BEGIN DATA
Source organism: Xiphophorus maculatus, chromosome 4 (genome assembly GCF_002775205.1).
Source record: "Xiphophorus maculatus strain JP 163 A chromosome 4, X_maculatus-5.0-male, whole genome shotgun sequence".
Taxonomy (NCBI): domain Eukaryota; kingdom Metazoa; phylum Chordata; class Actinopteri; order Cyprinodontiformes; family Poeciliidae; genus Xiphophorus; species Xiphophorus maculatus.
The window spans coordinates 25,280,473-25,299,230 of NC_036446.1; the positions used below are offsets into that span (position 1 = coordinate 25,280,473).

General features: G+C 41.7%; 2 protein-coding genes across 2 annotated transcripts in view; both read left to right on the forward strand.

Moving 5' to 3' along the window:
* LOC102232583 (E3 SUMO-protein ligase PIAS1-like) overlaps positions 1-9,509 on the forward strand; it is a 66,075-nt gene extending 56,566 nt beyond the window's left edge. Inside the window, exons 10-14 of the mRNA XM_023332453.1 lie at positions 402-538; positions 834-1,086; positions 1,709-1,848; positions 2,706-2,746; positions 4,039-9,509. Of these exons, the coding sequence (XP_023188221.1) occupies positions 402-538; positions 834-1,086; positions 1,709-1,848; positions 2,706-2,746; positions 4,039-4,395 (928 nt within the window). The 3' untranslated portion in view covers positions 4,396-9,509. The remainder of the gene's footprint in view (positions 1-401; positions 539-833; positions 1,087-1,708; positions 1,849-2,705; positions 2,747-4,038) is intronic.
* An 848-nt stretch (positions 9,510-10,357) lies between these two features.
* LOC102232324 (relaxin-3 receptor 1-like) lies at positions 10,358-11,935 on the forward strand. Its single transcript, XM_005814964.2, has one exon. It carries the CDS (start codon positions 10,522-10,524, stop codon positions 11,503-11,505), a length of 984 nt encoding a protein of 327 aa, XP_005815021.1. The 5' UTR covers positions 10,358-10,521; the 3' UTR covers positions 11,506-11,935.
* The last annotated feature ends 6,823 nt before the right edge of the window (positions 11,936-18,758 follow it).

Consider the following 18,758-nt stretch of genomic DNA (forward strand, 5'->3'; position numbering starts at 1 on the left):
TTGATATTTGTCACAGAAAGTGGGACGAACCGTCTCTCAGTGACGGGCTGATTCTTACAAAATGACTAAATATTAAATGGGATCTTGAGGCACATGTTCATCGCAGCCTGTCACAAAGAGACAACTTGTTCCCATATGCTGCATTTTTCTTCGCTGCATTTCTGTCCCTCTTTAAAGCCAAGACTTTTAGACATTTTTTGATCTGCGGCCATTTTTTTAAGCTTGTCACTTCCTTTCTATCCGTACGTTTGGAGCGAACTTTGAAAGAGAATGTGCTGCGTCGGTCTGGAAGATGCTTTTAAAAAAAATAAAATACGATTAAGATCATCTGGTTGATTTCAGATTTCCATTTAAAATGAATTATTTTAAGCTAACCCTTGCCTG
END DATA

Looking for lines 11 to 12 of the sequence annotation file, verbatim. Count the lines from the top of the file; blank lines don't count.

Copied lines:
Consider the following 18,758-nt stretch of genomic DNA (forward strand, 5'->3'; position numbering starts at 1 on the left):
TTGATATTTGTCACAGAAAGTGGGACGAACCGTCTCTCAGTGACGGGCTGATTCTTACAAAATGACTAAATATTAAATGGGATCTTGAGGCACATGTTCATCGCAGCCTGTCACAAAGAGACAACTTGTTCCCATATGCTGCATTTTTCTTCGCTGCATTTCTGTCCCTCTTTAAAGCCAAGACTTTTAGACATTTTTTGATCTGCGGCCATTTTTTTAAGCTTGTCACTTCCTTTCTATCCGTACGTTTGGAGCGAACTTTGAAAGAGAATGTGCTGCGTCGGTCTGGAAGATGCTTTTAAAAAAAATAAAATACGATTAAGATCATCTGGTTGATTTCAGATTTCCATTTAAAATGAATTATTTTAAGCTAACCCTTGCCTG